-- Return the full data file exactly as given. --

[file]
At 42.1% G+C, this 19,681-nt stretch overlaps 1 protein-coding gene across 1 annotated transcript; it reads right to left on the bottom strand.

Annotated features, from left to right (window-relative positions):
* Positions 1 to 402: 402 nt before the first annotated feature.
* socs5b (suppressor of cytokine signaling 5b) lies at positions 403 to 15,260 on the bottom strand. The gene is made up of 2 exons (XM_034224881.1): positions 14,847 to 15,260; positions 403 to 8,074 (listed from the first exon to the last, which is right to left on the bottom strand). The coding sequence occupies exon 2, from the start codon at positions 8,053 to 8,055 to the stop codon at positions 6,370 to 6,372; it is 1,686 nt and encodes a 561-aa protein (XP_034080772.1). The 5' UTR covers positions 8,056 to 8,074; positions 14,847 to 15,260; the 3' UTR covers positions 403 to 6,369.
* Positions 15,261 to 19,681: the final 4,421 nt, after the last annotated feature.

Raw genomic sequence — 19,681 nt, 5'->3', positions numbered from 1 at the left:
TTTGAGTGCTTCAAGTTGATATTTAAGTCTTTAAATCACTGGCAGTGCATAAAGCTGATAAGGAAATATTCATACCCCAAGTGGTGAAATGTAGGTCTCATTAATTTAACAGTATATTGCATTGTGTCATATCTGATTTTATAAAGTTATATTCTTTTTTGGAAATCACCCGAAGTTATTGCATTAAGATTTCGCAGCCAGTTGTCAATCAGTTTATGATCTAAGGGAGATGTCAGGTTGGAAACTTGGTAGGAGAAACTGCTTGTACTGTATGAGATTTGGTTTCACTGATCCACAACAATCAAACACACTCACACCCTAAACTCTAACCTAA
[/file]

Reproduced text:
At 42.1% G+C, this 19,681-nt stretch overlaps 1 protein-coding gene across 1 annotated transcript; it reads right to left on the bottom strand.

Annotated features, from left to right (window-relative positions):
* Positions 1 to 402: 402 nt before the first annotated feature.
* socs5b (suppressor of cytokine signaling 5b) lies at positions 403 to 15,260 on the bottom strand. The gene is made up of 2 exons (XM_034224881.1): positions 14,847 to 15,260; positions 403 to 8,074 (listed from the first exon to the last, which is right to left on the bottom strand). The coding sequence occupies exon 2, from the start codon at positions 8,053 to 8,055 to the stop codon at positions 6,370 to 6,372; it is 1,686 nt and encodes a 561-aa protein (XP_034080772.1). The 5' UTR covers positions 8,056 to 8,074; positions 14,847 to 15,260; the 3' UTR covers positions 403 to 6,369.
* Positions 15,261 to 19,681: the final 4,421 nt, after the last annotated feature.

Raw genomic sequence — 19,681 nt, 5'->3', positions numbered from 1 at the left:
TTTGAGTGCTTCAAGTTGATATTTAAGTCTTTAAATCACTGGCAGTGCATAAAGCTGATAAGGAAATATTCATACCCCAAGTGGTGAAATGTAGGTCTCATTAATTTAACAGTATATTGCATTGTGTCATATCTGATTTTATAAAGTTATATTCTTTTTTGGAAATCACCCGAAGTTATTGCATTAAGATTTCGCAGCCAGTTGTCAATCAGTTTATGATCTAAGGGAGATGTCAGGTTGGAAACTTGGTAGGAGAAACTGCTTGTACTGTATGAGATTTGGTTTCACTGATCCACAACAATCAAACACACTCACACCCTAAACTCTAACCTAA